Bonnie and Clyde's employees behind bar

An employee works alongside owner Kate Green at Bonnie and Clyde’s to organize product behind the bar and take customers’ orders on Friday, Oct. 9, 2020. 

Montrose’s labor market recovered from a 12.3% unemployment rate in April 2020 to a rate of 5.1% the following October, according to a quarterly Montrose County Economic Update report from Nathan Perry, an associate professor of economics at Colorado Mesa University.

The trend to end 2020 is continuing in 2021 with the local labor market, which is trending up, according to the data. In Q2 2021, the labor force grew to a high of 23,232. In fact, 1,845 more people in Montrose are employed than five years ago.

The numbers come with local businesses reporting struggles hiring employees. Some have argued it’s due to the unemployment benefits people have been receiving during the pandemic. But there’s also the seasonal swing to consider, due to agricultural needs in the area, which adds to the total.

Other numbers indicate that people are opting for jobs with higher wages. Montrose County unemployment trends (from Q3 2019 to Q2 2020) show the most job losses in manufacturing, accommodation and food services and administrative and waste services, two of which have average weekly wages (as of Q3 2020) of $636 or less.

The biggest job gains were in retail trade, health care and public administration. Health care and public administration both featured average weekly wages (Q3 2020) of at least $893, with public administration topping out at $1,302.

“You want really solid job creation, not just low-end wage jobs, but you want those middle and high and wage jobs so people can transition up,” Perry said, “and so what you want is you want wage growth, and you want jobs to pay insurance. You know you want those manufacturing service jobs, you want professional technical service jobs.

“...So how do we increase the standard of living? I want to see job growth and I want to see wage growth. And I want to see high quality job creation.”

Montrose is seeing an uptick in its labor market despite the federal unemployment benefits, set to expire Sept. 6. (in Colorado, it’s set to expire Set. 4).

“We’re seeing positive employment growth out of this downturn and COVID,” Perry said. “I think that’s very positive.”

It’s clear local entrepreneurs have run with that positivity, at least according to local data. Colorado’s new business filings recorded an annual increase for Q2 of 2021, according to a report released by the University of Colorado Boulder and Jena Griswold, the secretary of state.

The report, completed by the Leeds Business Research Division at CU Boulder alongside the secretary of state’s office, revealed new business filings increased 25.7% year-over-year, totaling 39,252 for Q2. In Q2 2020, there were 31,223 filings.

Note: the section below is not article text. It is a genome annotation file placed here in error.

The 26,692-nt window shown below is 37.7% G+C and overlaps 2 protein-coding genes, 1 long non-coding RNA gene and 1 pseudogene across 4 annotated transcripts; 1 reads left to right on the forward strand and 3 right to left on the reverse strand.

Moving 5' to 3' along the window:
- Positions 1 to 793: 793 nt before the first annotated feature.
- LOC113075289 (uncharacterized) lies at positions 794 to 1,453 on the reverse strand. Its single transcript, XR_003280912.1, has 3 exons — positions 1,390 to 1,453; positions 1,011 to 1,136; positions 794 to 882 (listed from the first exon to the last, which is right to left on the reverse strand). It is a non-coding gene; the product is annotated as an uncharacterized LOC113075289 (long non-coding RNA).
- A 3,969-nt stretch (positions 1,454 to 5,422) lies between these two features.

There was a 12.3% decrease in fillings from Q1, though it’s a seasonal occurrence — the first quarter usually records the most filings for the year.

The latest quarter adds to what’s been a record year-over-year percentage gain for 12 month total filings, according to the report, with a 26.3% increase from last year (from 124,542 to 157,300).

In Montrose County, new business filings increased 1% in Q2 (as of June), from 405 (2020) to 409 (2021), revealed in a Montrose County Economic Update from Perry.

The increase in filings is a good indicator of small business activity in Montrose, Perry said, rather than a comprehensive outlook on how local business is impacting the economy.

“It’s possible that the stay-at-home environment has created more ambition for this type of employment,” Perry said of entrepreneurship in the area.

Once unemployment benefits cease, it could potentially paint a much more clear picture of the unemployment rate and the labor market, according to Perry’s report. It would take some time before such a trend is reflected in ensuing quarterly reports, though.

Montrose is expected to add at least 25,000 people by 2050. It’s been trending upward since 2013, according to the data.

Though Montrose is expanding in population, Perry said he isn’t sure if growth can keep up with lack of housing in the area.

“No, I don’t, because what’s gonna happen is you’re not going to have the workforce necessary for it,” Perry said when asked if Montrose can keep expanding without adequate housing. “So I know that Montrose is working on it but labor supply shortages will be a constraint to growth.

“I’m sure it will work itself out over the next year or two. But in the short run, I think it’s a constraint to growth, yes. And that’s not just Montrose stats, there are a lot of places that have a housing shortage right now that are experiencing this, as we speak, so it’s not a Montrose specific problem.”

A Q3 2021 report is expected to be released this fall.

Cassie Knust is a staff writer for the Montrose Daily Press.

Cassie Knust is a staff writer for the Montrose Daily Press.

Load comments